I bought a used sedan on my first night in Ashwick. As I drove down the main street, I saw a large peacock casually cross the road and disappear behind a fence of grass. Though I’d had to stomp on the car’s brake once I saw him, I was cheerful to find such unexpected colors amidst curtains of darkness. As three men living together, it seemed, we were more aware than we should be of the spaces of we occupied. Each was overly cautious of intruding on the others’ spaces. At the house, Nelson was perpetually standing on the back porch smoking, American Spirits sometimes, Marlboros at others. He was one of the few people I knew who didn’t stick to only one brand. When I asked him, he said simply that he didn’t have a preference or any statement to make, that “Cigs are cigs”. Even at home he’d wear his waiter uniform, except his shirt was untucked and the black tie hung loosely on his neck. Our neighbor Nelly, a thirty something museum curator, had a crush on Nelson. Over the fence dividing our houses, she’d call to him in a tone of measured sweetness soured with desperation. I liked to stand with him back there, not because he needed company or because I smoked, but to leave enough space and quiet for Danny to study. For someone without a job or future prospects, I wasn’t envious but more proud of Danny, as if his accomplishments would somehow extend to me too. Perhaps we couldn’t have been more different, but each was our own tunnel that was inaccessible by the outside world, and that knowledge already bound us beyond the typical and polite roommate friendship. Nelson knew almost everyone in town, but I’d never heard him refer to someone as a friend, except for a girl from his hometown in South Carolina. Danny was often busy either studying at the college or interning at Ashwick Hospital. One time, I saw him with a group of nursing students at the Creek Bar downtown. I’d had three beers and was more forthcoming than I should have been. I came up and insisted he introduce everyone to me. He looked slightly embarrassed for me, but also for himself, that I’d found him there with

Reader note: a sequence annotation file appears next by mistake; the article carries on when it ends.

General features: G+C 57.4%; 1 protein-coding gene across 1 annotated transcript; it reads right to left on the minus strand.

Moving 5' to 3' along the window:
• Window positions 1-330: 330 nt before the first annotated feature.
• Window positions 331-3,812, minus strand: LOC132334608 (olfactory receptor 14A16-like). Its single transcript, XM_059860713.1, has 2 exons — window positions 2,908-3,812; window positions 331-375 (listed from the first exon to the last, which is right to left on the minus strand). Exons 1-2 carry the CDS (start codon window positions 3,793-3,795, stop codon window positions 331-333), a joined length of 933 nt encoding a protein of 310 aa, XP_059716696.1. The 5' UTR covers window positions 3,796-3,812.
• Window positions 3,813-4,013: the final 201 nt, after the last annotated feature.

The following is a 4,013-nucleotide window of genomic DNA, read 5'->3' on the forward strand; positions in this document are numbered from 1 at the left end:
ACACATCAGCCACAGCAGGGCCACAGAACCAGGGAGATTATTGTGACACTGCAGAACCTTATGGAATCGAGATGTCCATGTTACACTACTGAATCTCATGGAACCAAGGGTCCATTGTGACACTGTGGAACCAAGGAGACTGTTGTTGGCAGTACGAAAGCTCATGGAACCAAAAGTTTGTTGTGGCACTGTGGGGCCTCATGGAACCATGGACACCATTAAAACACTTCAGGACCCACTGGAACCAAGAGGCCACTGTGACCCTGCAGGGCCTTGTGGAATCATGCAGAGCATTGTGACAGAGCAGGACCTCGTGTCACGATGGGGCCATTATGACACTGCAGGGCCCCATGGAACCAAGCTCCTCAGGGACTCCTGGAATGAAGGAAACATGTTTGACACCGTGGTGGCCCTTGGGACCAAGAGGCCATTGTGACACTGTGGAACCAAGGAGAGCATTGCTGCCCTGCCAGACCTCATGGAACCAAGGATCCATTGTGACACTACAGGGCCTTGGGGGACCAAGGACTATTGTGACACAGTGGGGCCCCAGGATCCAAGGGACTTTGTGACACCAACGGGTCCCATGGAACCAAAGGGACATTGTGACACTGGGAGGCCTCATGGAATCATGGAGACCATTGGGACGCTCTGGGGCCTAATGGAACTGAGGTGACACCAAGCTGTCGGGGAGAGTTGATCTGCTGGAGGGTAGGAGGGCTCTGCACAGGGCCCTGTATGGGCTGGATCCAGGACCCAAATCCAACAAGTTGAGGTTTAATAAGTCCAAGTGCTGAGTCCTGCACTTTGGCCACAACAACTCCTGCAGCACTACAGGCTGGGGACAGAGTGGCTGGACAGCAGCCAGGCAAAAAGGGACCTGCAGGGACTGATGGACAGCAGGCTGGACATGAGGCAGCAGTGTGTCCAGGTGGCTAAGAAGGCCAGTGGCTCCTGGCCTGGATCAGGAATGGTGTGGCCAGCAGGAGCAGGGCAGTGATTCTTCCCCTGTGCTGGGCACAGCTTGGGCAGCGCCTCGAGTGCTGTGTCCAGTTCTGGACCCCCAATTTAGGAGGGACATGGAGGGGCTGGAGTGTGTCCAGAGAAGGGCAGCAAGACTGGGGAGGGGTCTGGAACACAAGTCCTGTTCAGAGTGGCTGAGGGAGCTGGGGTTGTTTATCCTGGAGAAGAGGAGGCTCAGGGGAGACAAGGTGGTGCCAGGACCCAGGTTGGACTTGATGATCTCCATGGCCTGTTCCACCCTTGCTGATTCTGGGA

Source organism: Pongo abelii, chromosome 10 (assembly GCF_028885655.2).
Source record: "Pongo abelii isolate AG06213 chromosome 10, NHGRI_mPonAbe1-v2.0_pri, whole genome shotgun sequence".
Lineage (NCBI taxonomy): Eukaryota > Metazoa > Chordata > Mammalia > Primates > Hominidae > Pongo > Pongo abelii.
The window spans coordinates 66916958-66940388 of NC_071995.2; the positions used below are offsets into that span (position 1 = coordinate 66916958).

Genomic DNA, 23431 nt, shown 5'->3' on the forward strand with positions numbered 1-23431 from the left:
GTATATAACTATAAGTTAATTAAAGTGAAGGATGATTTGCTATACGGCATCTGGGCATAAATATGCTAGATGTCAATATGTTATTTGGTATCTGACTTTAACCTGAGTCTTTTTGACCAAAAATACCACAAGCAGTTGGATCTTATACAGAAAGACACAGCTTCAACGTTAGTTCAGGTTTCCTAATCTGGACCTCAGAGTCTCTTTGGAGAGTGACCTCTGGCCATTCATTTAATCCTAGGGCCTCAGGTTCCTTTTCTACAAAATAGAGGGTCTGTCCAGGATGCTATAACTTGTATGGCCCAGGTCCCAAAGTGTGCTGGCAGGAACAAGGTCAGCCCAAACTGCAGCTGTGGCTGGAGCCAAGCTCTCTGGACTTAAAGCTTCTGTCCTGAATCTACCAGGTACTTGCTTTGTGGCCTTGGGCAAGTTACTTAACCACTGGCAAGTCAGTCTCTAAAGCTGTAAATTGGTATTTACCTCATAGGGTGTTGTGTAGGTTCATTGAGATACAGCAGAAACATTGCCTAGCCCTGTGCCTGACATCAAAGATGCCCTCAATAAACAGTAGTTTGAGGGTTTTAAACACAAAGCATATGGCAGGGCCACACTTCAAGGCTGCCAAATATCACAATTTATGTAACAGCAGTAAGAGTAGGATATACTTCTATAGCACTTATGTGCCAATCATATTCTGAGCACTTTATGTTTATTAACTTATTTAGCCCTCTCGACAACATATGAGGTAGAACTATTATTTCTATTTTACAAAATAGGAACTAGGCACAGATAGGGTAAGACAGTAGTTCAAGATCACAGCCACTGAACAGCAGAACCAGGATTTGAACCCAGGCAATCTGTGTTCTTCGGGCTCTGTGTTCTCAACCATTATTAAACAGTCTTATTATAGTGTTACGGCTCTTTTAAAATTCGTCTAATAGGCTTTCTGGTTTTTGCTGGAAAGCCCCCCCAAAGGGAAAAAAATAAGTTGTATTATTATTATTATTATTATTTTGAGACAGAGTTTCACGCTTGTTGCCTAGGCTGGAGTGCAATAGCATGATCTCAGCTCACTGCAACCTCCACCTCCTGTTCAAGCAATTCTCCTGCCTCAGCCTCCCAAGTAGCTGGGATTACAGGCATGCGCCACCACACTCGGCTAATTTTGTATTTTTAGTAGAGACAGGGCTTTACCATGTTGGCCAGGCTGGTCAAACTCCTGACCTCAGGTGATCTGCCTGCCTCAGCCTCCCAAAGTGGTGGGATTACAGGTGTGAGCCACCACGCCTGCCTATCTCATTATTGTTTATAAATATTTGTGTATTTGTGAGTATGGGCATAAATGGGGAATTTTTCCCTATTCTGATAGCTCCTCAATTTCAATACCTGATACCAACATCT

his own crowd. “They’re just classmates,” he explained. I nodded but didn’t immediately understand his flustered manner, bordering on hostility. Later, he joined me at the river, flicking the ash of his cigarette onto the boulder where we rested our feet. “I can’t smoke−−” Danny said abruptly, taking one last drag then crushing the cigarette on the stone between us. “I mean−can’t do much around them. At first it wasn’t like that. We were all different. Then someone started this idea that since our work revolves around saving others, it would be hypocritical to damage our own healthy body.” “Well,” I started. “You agree with them. It sounds like common sense. Humanitarian, we all are. But it gets tiring.” He stopped as if he was finished, then continued. “To tell you the truth, I don’t believe in saving anyone.” About a month after our encounter at the bar, Danny came home looking flushed and animated. His cheeks perspired but his forehead and lips were pale. Nelson was shaving in the bathroom and the sound of the electric razor droned on in the background. My mouth was stuffed full of saltine crackers and I could barely make out Danny’s whispers. “Help me, Kale. You’ve got to help me.” The words seemed to come from a deeper place inside him, somewhere frantic and yet determined. He looked surprise at the sound of his own voice. He crossed the living room to the back door and I followed him. He was still in his scrubs. Sweat dotted around his shoulder. I couldn’t help but noticed the smell of whiskey leaking from his pores. “Your mysteriousness is not sexy--No matter what girls may tell you.” I joked and heard my nervous laughter succumb to the darkness. The back porch was dimly lit and a strange yellow hue wrapped around the hood of Danny’s sedan. I puzzled over the chipped